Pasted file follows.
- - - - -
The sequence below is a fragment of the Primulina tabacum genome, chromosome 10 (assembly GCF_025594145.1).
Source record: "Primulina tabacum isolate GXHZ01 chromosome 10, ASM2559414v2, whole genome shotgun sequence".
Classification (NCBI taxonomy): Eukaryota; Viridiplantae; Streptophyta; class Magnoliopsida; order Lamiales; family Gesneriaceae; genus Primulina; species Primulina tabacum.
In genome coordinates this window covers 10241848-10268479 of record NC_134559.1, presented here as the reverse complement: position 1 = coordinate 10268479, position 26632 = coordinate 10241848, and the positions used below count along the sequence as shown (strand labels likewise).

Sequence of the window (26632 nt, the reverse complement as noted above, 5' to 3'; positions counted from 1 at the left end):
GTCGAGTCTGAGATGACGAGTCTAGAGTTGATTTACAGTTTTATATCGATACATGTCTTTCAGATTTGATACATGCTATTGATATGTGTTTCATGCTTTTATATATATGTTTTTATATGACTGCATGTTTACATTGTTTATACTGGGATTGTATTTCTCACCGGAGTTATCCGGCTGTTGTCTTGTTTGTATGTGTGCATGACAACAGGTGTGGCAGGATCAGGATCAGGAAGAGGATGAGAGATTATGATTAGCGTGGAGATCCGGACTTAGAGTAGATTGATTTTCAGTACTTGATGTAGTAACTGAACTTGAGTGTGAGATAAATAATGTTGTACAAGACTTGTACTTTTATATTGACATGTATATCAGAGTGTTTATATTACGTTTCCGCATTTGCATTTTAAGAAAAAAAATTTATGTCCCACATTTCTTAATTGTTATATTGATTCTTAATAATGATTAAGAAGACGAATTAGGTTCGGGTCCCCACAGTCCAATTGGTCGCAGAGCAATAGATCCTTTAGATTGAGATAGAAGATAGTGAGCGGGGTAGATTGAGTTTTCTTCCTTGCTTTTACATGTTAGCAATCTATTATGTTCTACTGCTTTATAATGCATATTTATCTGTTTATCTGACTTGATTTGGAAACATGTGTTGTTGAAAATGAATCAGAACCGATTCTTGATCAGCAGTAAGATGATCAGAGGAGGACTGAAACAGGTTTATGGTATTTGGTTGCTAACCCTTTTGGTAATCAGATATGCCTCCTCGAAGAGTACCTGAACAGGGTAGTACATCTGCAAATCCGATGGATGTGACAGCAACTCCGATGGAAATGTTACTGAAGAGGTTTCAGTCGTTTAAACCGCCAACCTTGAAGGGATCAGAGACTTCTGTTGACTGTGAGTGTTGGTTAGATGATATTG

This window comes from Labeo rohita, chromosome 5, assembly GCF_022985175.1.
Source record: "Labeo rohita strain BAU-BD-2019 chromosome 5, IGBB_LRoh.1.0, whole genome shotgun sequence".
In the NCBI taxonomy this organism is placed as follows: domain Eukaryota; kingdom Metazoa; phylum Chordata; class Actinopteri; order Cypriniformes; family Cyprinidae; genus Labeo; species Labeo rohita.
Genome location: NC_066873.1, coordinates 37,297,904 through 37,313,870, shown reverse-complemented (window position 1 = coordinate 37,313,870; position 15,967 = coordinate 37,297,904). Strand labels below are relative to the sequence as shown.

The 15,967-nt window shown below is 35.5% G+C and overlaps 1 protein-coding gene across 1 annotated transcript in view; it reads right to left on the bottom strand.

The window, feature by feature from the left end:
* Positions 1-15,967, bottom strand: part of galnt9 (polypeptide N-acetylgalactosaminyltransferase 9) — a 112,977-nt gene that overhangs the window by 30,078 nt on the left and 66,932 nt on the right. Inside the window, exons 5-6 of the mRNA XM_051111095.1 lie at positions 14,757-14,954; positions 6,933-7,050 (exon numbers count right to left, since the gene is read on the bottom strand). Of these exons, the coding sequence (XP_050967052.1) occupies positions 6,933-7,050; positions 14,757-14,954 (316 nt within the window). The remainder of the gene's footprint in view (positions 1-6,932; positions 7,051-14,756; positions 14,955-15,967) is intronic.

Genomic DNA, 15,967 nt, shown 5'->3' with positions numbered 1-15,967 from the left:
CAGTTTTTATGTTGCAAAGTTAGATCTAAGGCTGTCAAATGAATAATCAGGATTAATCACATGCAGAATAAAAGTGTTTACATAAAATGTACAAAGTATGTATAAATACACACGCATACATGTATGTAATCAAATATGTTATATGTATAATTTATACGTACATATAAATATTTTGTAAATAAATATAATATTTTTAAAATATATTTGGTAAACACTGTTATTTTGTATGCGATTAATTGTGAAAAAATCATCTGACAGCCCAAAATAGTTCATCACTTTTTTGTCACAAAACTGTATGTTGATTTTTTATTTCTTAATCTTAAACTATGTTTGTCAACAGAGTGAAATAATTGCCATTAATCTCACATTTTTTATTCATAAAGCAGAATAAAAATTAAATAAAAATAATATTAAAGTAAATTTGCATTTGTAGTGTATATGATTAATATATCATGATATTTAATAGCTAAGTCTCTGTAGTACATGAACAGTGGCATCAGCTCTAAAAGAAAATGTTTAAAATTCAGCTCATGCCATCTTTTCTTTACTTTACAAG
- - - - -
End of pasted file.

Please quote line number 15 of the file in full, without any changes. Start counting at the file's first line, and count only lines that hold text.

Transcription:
CAGTTTTTATGTTGCAAAGTTAGATCTAAGGCTGTCAAATGAATAATCAGGATTAATCACATGCAGAATAAAAGTGTTTACATAAAATGTACAAAGTATGTATAAATACACACGCATACATGTATGTAATCAAATATGTTATATGTATAATTTATACGTACATATAAATATTTTGTAAATAAATATAATATTTTTAAAATATATTTGGTAAACACTGTTATTTTGTATGCGATTAATTGTGAAAAAATCATCTGACAGCCCAAAATAGTTCATCACTTTTTTGTCACAAAACTGTATGTTGATTTTTTATTTCTTAATCTTAAACTATGTTTGTCAACAGAGTGAAATAATTGCCATTAATCTCACATTTTTTATTCATAAAGCAGAATAAAAATTAAATAAAAATAATATTAAAGTAAATTTGCATTTGTAGTGTATATGATTAATATATCATGATATTTAATAGCTAAGTCTCTGTAGTACATGAACAGTGGCATCAGCTCTAAAAGAAAATGTTTAAAATTCAGCTCATGCCATCTTTTCTTTACTTTACAAG